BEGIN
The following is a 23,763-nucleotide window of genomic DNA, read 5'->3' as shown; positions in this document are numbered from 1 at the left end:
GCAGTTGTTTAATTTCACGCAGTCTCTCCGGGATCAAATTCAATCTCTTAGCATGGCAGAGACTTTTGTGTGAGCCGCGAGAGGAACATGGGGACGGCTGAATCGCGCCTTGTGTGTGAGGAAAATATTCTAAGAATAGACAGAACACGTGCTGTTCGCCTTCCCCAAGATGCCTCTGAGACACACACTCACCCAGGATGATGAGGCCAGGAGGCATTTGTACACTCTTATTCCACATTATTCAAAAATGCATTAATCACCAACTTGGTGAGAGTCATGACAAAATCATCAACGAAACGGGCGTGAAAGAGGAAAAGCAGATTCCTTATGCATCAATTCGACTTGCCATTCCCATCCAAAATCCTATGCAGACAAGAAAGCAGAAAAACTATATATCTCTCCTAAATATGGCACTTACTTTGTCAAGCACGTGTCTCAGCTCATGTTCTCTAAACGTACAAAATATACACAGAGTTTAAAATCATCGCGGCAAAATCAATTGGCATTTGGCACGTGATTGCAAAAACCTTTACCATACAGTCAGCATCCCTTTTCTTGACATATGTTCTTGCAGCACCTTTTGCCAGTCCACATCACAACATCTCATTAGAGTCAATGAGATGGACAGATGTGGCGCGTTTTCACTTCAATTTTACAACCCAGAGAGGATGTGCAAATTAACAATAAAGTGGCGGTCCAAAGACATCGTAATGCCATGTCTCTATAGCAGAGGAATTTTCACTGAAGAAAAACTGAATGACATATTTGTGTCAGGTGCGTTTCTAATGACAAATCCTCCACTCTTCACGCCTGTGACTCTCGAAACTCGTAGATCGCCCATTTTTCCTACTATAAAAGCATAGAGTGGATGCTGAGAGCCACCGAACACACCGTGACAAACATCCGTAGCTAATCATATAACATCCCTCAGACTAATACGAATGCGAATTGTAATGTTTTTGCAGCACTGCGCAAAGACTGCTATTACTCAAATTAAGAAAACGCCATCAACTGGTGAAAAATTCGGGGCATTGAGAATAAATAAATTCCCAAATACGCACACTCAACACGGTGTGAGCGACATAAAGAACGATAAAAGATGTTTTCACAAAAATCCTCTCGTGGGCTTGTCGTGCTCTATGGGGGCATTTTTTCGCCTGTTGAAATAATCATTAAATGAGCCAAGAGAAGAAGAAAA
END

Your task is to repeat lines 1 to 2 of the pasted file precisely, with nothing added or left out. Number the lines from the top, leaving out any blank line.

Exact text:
The following is a 23,763-nucleotide window of genomic DNA, read 5'->3' as shown; positions in this document are numbered from 1 at the left end:
GCAGTTGTTTAATTTCACGCAGTCTCTCCGGGATCAAATTCAATCTCTTAGCATGGCAGAGACTTTTGTGTGAGCCGCGAGAGGAACATGGGGACGGCTGAATCGCGCCTTGTGTGTGAGGAAAATATTCTAAGAATAGACAGAACACGTGCTGTTCGCCTTCCCCAAGATGCCTCTGAGACACACACTCACCCAGGATGATGAGGCCAGGAGGCATTTGTACACTCTTATTCCACATTATTCAAAAATGCATTAATCACCAACTTGGTGAGAGTCATGACAAAATCATCAACGAAACGGGCGTGAAAGAGGAAAAGCAGATTCCTTATGCATCAATTCGACTTGCCATTCCCATCCAAAATCCTATGCAGACAAGAAAGCAGAAAAACTATATATCTCTCCTAAATATGGCACTTACTTTGTCAAGCACGTGTCTCAGCTCATGTTCTCTAAACGTACAAAATATACACAGAGTTTAAAATCATCGCGGCAAAATCAATTGGCATTTGGCACGTGATTGCAAAAACCTTTACCATACAGTCAGCATCCCTTTTCTTGACATATGTTCTTGCAGCACCTTTTGCCAGTCCACATCACAACATCTCATTAGAGTCAATGAGATGGACAGATGTGGCGCGTTTTCACTTCAATTTTACAACCCAGAGAGGATGTGCAAATTAACAATAAAGTGGCGGTCCAAAGACATCGTAATGCCATGTCTCTATAGCAGAGGAATTTTCACTGAAGAAAAACTGAATGACATATTTGTGTCAGGTGCGTTTCTAATGACAAATCCTCCACTCTTCACGCCTGTGACTCTCGAAACTCGTAGATCGCCCATTTTTCCTACTATAAAAGCATAGAGTGGATGCTGAGAGCCACCGAACACACCGTGACAAACATCCGTAGCTAATCATATAACATCCCTCAGACTAATACGAATGCGAATTGTAATGTTTTTGCAGCACTGCGCAAAGACTGCTATTACTCAAATTAAGAAAACGCCATCAACTGGTGAAAAATTCGGGGCATTGAGAATAAATAAATTCCCAAATACGCACACTCAACACGGTGTGAGCGACATAAAGAACGATAAAAGATGTTTTCACAAAAATCCTCTCGTGGGCTTGTCGTGCTCTATGGGGGCATTTTTTCGCCTGTTGAAATAATCATTAAATGAGCCAAGAGAAGAAGAAAA